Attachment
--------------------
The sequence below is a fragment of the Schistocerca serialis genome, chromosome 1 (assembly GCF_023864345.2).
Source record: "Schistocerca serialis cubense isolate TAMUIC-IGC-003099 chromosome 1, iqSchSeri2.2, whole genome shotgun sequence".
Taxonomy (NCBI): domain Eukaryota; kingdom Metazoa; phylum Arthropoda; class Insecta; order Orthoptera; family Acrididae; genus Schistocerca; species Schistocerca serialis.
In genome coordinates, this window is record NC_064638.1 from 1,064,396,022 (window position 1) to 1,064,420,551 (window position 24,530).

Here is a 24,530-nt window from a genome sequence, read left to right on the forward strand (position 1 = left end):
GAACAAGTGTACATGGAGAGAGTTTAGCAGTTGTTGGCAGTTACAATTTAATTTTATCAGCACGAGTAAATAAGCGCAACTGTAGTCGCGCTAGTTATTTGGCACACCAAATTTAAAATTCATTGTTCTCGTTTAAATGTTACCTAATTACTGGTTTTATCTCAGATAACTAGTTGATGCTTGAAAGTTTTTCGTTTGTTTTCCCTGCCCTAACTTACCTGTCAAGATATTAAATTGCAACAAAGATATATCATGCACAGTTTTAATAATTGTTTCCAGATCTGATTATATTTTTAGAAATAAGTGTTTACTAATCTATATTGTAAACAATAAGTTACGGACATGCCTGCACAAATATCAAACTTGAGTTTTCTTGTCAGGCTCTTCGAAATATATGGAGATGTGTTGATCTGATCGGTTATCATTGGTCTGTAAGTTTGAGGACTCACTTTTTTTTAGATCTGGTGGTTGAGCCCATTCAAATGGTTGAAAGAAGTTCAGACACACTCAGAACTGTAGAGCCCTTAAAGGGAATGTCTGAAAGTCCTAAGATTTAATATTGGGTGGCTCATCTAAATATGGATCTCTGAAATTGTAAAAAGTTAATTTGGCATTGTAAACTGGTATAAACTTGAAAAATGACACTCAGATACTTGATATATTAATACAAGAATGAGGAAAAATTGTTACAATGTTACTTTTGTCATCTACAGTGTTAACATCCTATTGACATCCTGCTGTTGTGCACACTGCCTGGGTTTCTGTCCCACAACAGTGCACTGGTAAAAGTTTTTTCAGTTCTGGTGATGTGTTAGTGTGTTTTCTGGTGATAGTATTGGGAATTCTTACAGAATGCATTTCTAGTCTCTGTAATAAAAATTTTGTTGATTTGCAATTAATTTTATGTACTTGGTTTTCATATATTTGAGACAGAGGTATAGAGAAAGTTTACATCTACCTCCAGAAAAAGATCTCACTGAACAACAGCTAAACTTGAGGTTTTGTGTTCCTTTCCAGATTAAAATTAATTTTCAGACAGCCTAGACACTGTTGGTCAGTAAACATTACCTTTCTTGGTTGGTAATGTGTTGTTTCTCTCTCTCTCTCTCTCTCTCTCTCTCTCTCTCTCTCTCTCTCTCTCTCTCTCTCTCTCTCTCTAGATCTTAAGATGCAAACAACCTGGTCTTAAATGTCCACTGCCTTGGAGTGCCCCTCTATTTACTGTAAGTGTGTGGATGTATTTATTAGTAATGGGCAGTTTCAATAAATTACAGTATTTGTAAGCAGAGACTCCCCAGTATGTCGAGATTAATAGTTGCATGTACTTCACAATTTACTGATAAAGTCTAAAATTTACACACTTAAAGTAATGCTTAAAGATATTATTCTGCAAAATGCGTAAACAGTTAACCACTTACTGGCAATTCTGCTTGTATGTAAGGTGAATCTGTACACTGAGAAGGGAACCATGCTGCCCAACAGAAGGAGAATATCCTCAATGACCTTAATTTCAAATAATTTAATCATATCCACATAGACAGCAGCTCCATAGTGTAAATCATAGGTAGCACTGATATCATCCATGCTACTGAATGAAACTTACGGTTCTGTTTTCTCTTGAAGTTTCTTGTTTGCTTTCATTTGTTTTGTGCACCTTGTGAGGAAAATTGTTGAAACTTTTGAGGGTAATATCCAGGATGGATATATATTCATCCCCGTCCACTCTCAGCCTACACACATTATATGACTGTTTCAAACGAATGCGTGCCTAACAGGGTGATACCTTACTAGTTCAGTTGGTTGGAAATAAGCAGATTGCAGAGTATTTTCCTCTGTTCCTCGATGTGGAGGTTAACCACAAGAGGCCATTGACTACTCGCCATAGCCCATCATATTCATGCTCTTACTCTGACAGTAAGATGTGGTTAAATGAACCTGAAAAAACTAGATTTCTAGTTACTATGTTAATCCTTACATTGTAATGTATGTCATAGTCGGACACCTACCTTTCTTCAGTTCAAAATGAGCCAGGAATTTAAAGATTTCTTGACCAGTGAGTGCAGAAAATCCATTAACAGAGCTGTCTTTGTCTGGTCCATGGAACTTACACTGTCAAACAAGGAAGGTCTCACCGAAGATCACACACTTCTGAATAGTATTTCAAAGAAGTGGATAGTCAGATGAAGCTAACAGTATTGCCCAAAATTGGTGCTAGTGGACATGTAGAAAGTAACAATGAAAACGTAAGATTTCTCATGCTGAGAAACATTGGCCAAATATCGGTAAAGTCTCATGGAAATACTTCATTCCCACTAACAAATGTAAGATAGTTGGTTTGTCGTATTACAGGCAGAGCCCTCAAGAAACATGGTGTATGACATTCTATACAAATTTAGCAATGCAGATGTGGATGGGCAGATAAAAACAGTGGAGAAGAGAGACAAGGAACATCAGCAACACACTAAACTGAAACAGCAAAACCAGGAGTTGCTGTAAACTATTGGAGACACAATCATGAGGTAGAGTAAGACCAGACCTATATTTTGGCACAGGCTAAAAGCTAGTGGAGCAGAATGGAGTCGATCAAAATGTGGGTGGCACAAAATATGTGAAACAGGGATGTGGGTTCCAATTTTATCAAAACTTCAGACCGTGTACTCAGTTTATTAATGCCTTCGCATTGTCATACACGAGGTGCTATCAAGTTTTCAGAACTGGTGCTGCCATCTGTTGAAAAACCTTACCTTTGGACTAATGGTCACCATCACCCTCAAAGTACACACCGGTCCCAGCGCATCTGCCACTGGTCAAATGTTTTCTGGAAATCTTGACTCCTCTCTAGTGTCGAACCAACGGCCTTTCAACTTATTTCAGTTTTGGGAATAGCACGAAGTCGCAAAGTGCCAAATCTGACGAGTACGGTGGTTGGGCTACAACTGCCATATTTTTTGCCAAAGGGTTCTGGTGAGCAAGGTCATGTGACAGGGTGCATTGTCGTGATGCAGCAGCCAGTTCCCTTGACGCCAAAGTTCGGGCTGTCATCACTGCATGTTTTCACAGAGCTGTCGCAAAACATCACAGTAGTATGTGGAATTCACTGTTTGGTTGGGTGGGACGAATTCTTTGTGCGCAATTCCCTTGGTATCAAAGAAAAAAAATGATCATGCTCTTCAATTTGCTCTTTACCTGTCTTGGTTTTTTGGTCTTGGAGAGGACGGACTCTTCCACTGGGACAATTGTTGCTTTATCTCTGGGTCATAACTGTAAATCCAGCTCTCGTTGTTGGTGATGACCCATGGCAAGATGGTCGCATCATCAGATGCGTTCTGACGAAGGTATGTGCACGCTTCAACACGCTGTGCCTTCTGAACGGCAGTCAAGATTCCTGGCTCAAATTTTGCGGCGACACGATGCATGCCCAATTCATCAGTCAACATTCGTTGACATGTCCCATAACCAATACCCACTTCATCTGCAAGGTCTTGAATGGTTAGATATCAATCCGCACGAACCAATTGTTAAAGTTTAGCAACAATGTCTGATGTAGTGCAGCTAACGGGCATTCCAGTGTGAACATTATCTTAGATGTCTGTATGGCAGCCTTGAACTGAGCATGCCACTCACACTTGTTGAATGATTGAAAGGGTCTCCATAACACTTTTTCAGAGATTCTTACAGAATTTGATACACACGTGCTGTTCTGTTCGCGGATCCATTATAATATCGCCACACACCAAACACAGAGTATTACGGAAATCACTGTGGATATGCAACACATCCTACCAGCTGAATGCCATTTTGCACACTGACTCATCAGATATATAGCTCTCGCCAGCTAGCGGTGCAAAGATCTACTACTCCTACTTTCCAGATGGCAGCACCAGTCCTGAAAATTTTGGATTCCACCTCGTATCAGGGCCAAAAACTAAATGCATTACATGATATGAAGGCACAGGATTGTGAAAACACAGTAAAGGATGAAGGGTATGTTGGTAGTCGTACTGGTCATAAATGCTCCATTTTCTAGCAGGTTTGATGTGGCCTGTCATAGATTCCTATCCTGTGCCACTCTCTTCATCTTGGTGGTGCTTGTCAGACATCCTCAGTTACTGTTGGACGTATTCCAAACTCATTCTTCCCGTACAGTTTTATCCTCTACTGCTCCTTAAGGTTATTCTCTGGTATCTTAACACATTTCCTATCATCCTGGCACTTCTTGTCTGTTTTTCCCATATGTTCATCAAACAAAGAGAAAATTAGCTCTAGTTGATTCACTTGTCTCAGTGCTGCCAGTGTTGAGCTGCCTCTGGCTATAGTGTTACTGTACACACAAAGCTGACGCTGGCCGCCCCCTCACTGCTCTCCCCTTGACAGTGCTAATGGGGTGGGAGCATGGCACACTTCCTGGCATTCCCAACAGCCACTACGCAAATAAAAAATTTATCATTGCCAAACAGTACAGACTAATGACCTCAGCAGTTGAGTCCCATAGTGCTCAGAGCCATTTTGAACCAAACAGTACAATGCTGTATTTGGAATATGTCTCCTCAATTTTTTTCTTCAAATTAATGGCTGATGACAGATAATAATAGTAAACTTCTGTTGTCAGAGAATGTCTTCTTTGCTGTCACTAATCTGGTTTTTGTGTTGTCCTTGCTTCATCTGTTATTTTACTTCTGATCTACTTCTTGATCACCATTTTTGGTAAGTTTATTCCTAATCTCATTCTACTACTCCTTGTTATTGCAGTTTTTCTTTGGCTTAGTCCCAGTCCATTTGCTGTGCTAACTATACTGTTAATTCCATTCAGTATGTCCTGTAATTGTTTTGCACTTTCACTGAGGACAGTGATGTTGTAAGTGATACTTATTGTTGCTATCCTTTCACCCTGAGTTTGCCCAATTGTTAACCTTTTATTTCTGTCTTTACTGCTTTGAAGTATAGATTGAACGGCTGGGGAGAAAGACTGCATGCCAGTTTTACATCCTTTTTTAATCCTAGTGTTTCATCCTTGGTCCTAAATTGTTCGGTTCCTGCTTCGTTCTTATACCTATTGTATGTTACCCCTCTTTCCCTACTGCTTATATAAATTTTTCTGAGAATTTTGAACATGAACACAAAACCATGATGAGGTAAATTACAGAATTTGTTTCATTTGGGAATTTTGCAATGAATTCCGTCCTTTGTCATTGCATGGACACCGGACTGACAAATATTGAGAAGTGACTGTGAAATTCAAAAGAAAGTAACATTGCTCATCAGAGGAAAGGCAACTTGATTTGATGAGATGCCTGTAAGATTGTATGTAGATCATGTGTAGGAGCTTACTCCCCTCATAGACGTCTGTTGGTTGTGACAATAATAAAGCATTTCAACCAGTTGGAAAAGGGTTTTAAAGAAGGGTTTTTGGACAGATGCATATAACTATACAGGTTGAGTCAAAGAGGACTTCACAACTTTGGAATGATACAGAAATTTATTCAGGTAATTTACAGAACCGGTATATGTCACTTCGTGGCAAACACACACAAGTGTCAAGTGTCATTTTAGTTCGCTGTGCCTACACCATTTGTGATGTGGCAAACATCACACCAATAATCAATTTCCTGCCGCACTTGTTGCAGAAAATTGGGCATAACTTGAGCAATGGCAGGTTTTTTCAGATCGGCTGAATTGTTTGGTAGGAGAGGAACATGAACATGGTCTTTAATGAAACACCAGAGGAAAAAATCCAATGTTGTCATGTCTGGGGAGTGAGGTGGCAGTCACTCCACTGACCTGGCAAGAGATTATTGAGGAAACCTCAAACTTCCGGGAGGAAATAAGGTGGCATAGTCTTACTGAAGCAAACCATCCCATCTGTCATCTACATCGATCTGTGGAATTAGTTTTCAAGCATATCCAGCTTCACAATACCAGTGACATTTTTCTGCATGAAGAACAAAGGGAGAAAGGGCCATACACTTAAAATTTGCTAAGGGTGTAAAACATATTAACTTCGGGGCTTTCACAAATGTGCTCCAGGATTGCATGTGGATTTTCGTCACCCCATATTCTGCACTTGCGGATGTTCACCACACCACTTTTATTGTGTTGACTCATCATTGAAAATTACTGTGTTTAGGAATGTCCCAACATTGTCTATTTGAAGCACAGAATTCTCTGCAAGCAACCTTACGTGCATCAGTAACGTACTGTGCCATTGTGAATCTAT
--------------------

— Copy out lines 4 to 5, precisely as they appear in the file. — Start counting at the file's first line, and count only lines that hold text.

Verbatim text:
In genome coordinates, this window is record NC_064638.1 from 1,064,396,022 (window position 1) to 1,064,420,551 (window position 24,530).

Here is a 24,530-nt window from a genome sequence, read left to right on the forward strand (position 1 = left end):